Even with the sell off from the high, USDJPY is still above both its up trendline from October and the breakout level (wave (3) and B of (4) highs). Daily RSI remains above sustainable bear territory, and given that the last reading was sustainable bull on both weekly, monthly and daily charts we’re sticking with the idea the current action down from the top is corrective. However, the yen has been used as a “funding vehicle” for carry trades around the globe – from John Mauldin and Kyle Bass’ yen mortgages, to Japanese housewives using AUD and NZD deposit accounts, and people coming to the realization that Abenomics outcome is a decimated yen.
So, many people agrees that the yen’s future is doomed. We agree too, but first, we think there is going to be a downward correction towards the 105 level. But, that’s only after one of two things happens: 1. A new high for wave 5 of I is seen, or 2. A break of the up trendline and the wave 1 top occurs.
Notice that last week’s late rally failed right at the down trendline. A break of either trendline will likely point the direction of trade for at least a week or two. Beware a pop and drop after a new high is seen, though, as prices might not have enough left in them to reach the 127 level.
USDCAD bottomed near up trendline and Fibonacci support, and the rally since looks like the resumption of the uptrend to new highs. Critical support is now the wave 2 low, as a break of that level would put us well below trendline support. Until that happens, we’re sticking with the bullish view, and notice that RSI is very near Sustainable Bull territory. Any weakness is an opportunity to join the bulls.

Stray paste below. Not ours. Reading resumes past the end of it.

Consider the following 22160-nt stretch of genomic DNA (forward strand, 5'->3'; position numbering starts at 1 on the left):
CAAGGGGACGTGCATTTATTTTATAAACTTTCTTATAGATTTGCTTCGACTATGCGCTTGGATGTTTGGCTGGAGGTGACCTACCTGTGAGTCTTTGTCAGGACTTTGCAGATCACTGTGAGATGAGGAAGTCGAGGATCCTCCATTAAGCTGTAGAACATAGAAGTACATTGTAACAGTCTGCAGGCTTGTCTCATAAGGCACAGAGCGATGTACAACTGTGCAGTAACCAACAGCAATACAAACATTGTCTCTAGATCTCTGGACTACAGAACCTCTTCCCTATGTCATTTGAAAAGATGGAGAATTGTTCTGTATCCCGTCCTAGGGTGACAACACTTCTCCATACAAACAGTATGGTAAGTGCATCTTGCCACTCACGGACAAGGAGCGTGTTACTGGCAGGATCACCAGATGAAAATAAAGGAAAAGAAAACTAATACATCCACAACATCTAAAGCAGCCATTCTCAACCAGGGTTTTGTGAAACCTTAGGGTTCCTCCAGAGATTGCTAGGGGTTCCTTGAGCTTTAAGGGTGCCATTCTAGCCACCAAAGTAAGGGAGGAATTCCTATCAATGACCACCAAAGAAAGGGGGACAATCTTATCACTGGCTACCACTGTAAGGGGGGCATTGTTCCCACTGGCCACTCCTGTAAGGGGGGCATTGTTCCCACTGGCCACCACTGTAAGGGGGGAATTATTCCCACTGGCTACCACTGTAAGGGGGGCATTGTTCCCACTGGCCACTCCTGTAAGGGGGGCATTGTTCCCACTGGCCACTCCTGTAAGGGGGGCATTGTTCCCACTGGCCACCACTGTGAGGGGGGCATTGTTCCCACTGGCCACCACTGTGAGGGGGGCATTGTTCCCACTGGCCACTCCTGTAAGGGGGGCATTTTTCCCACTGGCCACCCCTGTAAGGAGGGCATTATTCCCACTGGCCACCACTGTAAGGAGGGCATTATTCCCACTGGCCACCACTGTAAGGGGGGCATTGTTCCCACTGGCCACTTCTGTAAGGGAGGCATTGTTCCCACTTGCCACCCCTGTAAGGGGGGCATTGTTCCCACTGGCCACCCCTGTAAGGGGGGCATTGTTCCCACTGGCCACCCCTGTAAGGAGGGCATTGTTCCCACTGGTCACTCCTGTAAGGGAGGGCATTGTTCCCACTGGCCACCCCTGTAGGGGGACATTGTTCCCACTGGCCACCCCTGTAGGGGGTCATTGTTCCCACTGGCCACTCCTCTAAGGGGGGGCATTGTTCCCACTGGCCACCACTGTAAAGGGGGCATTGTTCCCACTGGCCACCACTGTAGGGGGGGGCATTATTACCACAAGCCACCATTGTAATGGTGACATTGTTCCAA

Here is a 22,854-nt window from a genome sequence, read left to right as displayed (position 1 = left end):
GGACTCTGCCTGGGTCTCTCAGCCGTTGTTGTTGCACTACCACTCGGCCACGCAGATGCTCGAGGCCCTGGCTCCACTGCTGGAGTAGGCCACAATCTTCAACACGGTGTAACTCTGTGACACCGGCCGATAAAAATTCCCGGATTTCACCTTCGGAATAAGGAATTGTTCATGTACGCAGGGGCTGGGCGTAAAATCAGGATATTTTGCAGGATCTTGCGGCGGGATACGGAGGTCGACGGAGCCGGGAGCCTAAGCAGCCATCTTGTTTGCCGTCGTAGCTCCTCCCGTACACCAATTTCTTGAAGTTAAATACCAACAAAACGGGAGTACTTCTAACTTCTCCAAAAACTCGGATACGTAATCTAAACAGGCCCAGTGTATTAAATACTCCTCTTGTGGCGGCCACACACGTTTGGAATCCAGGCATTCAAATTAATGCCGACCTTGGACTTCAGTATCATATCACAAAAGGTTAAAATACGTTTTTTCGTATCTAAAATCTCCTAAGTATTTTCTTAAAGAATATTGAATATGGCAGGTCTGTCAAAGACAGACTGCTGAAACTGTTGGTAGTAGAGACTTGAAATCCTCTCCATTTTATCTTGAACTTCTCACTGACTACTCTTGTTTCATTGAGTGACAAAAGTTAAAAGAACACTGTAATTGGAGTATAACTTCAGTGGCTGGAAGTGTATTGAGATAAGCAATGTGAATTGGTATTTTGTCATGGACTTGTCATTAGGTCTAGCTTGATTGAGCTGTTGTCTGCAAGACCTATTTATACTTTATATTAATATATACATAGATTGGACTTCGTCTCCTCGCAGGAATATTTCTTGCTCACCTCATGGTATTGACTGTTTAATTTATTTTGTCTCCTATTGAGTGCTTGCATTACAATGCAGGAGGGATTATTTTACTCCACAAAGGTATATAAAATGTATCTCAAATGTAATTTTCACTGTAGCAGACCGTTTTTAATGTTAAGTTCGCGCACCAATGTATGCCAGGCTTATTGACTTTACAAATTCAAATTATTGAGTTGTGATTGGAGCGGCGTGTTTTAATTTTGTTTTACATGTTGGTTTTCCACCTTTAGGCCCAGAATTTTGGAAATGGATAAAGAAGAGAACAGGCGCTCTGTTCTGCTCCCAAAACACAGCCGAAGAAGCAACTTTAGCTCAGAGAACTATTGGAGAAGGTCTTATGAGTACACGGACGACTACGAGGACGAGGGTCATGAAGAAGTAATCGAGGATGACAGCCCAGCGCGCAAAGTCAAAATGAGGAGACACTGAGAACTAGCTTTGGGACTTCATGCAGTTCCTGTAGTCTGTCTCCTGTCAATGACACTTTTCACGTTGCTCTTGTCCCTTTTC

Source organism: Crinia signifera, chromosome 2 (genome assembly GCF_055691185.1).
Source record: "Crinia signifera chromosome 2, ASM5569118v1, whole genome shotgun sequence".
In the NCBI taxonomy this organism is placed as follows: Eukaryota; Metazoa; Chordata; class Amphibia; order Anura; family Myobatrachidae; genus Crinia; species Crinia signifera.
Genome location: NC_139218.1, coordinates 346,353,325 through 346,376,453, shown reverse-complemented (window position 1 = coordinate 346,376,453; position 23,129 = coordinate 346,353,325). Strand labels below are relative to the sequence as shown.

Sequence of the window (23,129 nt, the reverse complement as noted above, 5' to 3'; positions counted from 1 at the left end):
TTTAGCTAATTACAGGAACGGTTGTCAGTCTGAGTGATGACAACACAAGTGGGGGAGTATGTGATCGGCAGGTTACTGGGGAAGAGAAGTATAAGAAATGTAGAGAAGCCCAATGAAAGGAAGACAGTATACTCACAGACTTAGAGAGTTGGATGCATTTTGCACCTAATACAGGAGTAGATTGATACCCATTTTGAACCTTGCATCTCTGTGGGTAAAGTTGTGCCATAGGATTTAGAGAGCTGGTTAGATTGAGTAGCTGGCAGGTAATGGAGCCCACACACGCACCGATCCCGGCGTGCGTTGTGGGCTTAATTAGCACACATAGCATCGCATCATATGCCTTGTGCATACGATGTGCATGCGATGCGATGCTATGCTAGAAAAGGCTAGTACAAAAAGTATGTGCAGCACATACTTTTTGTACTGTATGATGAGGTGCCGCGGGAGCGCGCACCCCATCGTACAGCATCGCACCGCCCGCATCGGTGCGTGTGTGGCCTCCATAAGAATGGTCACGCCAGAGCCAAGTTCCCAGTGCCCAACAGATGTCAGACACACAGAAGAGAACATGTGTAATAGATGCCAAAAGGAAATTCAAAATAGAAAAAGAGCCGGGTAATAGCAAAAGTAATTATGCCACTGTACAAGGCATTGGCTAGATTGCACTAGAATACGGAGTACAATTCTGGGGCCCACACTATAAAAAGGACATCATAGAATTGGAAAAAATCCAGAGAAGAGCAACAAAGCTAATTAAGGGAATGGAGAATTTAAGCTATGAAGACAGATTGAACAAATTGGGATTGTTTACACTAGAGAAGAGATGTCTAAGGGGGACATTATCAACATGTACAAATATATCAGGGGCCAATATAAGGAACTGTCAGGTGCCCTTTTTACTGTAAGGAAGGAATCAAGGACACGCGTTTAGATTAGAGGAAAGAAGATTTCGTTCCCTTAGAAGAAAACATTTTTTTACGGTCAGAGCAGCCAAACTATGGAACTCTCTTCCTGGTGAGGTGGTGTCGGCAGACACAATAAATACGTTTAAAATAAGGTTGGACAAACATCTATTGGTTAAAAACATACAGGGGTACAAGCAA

From a shorter term perspective we can see that prices shouldn’t overlap the wave i high. We’re looking to join the bulls on any pullback, as risk is well defined and the upside is substantial. With last week’s break down in oil, the commodity sensitive loonie (along with AUD & NZD) are looking weak, possibly to carve out substantial lows/highs.
Here’s what we know:
- The decline from the wave ((C)) high is not impulsive.
- The pair has been range bound since the “unpeg” low.
- The SNB is willing to do just about anything to discourage inflows.
That’s all we really know. There is a budding up trend, but there are easier ways to play a dollar rally if that’s what’s going to cause the rally here (AUD, NZD & CAD). The reflex seems to be to buy francs on any “negative” Greek news, even though the franc is very far from a “hard” currency these days. It’ll take a break of the up trendline, though, to alter the near term bullish view.
The time zone we reference on our charts is Pacific Standard Time. Therefore, the U.S. cash market opens at 6:30 AM PST and closes at 1:00 PM PST.